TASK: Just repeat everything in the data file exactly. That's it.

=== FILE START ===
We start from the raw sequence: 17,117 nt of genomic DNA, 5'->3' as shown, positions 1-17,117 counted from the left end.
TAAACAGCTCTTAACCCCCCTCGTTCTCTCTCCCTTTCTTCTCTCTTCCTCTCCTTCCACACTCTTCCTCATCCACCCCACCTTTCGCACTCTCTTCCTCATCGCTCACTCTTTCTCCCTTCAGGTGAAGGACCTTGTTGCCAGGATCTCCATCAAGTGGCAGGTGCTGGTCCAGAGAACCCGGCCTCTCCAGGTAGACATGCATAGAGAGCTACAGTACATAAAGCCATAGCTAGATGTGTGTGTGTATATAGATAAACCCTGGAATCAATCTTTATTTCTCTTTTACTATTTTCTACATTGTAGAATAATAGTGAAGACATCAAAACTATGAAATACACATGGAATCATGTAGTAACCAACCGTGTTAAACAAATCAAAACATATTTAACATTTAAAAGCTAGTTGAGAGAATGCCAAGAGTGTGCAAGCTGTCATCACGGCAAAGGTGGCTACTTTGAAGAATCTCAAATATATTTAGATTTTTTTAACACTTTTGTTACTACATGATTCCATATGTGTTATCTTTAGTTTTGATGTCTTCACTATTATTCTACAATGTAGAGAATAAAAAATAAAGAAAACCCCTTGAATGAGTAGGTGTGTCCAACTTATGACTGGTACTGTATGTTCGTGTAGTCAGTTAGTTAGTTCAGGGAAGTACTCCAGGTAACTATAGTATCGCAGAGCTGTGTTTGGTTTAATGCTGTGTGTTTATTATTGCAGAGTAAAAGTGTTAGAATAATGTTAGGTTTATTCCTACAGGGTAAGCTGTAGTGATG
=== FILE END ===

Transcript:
We start from the raw sequence: 17,117 nt of genomic DNA, 5'->3' as shown, positions 1-17,117 counted from the left end.
TAAACAGCTCTTAACCCCCCTCGTTCTCTCTCCCTTTCTTCTCTCTTCCTCTCCTTCCACACTCTTCCTCATCCACCCCACCTTTCGCACTCTCTTCCTCATCGCTCACTCTTTCTCCCTTCAGGTGAAGGACCTTGTTGCCAGGATCTCCATCAAGTGGCAGGTGCTGGTCCAGAGAACCCGGCCTCTCCAGGTAGACATGCATAGAGAGCTACAGTACATAAAGCCATAGCTAGATGTGTGTGTGTATATAGATAAACCCTGGAATCAATCTTTATTTCTCTTTTACTATTTTCTACATTGTAGAATAATAGTGAAGACATCAAAACTATGAAATACACATGGAATCATGTAGTAACCAACCGTGTTAAACAAATCAAAACATATTTAACATTTAAAAGCTAGTTGAGAGAATGCCAAGAGTGTGCAAGCTGTCATCACGGCAAAGGTGGCTACTTTGAAGAATCTCAAATATATTTAGATTTTTTTAACACTTTTGTTACTACATGATTCCATATGTGTTATCTTTAGTTTTGATGTCTTCACTATTATTCTACAATGTAGAGAATAAAAAATAAAGAAAACCCCTTGAATGAGTAGGTGTGTCCAACTTATGACTGGTACTGTATGTTCGTGTAGTCAGTTAGTTAGTTCAGGGAAGTACTCCAGGTAACTATAGTATCGCAGAGCTGTGTTTGGTTTAATGCTGTGTGTTTATTATTGCAGAGTAAAAGTGTTAGAATAATGTTAGGTTTATTCCTACAGGGTAAGCTGTAGTGATG